The beef sector is one of the most contentious areas of debate surrounding the EU-Mercosur FTA. Several farming groups and EU agricultural representatives have voiced opposition to the deal, saying the surge of South American beef exports to Europe threatens the livelihoods of EU farmers.
EU farmers have raised concerns that EU beef will not be able to compete with South American beef, taking sales away from EU farmers. At the same time, they have also signalled that South American beef imports can fail to meet EU standards on traceability, food safety, animal health, environmental and labour law. The cheaper methods used to produce South American beef means that it is likely to undercut beef prices produced in the EU.
The EU-Mercosur deal allows for 99,000 tonnes of South American beef to have free access to the EU market, which is down from the 300,000 tonnes that EU officials claim South American countries initially sought after in early negotiations. EU sanitary and phytosanitary standards will also not be relaxed and remain non-negotiable in the agreement. This means that no hormone beef or genetically modified organisms (GMOs) will be accepted.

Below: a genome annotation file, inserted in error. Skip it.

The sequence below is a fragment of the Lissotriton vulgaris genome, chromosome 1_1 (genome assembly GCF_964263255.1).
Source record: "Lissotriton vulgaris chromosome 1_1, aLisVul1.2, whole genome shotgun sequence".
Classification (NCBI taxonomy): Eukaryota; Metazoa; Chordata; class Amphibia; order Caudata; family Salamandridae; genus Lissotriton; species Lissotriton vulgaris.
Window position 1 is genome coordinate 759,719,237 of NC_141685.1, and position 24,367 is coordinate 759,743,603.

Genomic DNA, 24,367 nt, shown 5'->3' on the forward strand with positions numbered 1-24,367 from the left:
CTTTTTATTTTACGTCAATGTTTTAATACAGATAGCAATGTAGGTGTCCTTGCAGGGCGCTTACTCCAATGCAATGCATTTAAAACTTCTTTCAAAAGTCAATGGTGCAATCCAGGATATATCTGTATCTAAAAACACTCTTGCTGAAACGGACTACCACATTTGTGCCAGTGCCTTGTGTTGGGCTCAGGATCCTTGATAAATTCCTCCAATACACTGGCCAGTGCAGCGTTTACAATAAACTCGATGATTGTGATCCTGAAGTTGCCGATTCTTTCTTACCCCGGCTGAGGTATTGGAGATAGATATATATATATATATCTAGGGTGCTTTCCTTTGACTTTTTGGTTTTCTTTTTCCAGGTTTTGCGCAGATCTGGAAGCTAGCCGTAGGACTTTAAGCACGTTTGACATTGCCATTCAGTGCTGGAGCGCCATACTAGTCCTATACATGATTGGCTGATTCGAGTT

Regardless of the conditions of the deal, EU farmers already compete with South American beef within their import quotas. The influx of more beef will prove a challenge to EU beef sales. Furthermore, with the imminent Brexit deal which is set to limit the UK as an export market for EU beef producers, especially in Ireland, many are concerned about the future of their beef exports.